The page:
the last time mike d. saw rob g. was at an indian restaurant called passage to india. it was missing the ‘the’ or the ‘a’, he cannot quite remember. words are just dead neons anyway, ha.
the restaurant was at the back of an alley, with a blue garbo at the front, and a statue of ganeca, with the head of a pug, next to the sky.
they said the chef was from the north of india. where the river is yamuna, never the gangga, and the coconout trees haven’t produced milk since 324 BC. that’s why the food is drier, and the chai tastes like earth.
rob g. explained everything to mike d. he knew so much about the world, he looked into everything lovingly.
they ordered a thali, a dosa, and a dessert called jamun, or gulab, or jamun gulab, whichever way they called it the only thing they remember was the sauce that the chef said came from a special breed of honey. bee, you mean, corrected rob g. i knew how you grew up too, mon chef d’restaurant indienne, you never learned how to think clearly, consoled rob g.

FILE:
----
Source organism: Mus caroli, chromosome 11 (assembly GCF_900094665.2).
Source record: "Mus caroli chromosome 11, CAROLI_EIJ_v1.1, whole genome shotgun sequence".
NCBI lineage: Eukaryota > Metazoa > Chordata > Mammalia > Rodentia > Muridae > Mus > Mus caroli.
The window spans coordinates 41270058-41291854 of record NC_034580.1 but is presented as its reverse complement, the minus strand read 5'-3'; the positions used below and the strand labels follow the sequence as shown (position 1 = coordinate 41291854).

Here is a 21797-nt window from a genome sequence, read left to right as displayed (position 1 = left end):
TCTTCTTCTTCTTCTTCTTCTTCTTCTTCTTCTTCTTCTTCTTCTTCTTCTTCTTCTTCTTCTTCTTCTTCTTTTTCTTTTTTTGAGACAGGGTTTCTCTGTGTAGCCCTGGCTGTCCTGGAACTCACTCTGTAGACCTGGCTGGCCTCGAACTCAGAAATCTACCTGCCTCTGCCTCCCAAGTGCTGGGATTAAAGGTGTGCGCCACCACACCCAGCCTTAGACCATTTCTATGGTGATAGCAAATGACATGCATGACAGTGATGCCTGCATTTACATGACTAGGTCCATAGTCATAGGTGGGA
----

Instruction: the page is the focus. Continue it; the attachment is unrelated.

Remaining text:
the chef dropped his head, or his hat, they cannot quite remember.
before the end of the meal suddenly.
rob g. said he had to split. the bills? asked mike d. no, some trees, answered rob g.
with those words rob g., or was it mike d., disappeared into thick air because the air in the restaurant was indeed thick with scents of jasmine, clove and a pair of sandals made of disused wires.
mike d. never saw rob g. again.
his heart hurt so aching-
that’s how you avoid adverb in a sentence.
until one day, the day mike d. bought himself a shiny blue radio.
p.s. this is a picture of the restaurant:
there is no picture of the restaurant.
<span style="font-style: italic;
“>*first published as the first part of a four-part storee on thursday, 23 november 2006, in another seecret blog. slightly modified to this model. the next three installments will follow tomorrow, the day after, and the day after the day after.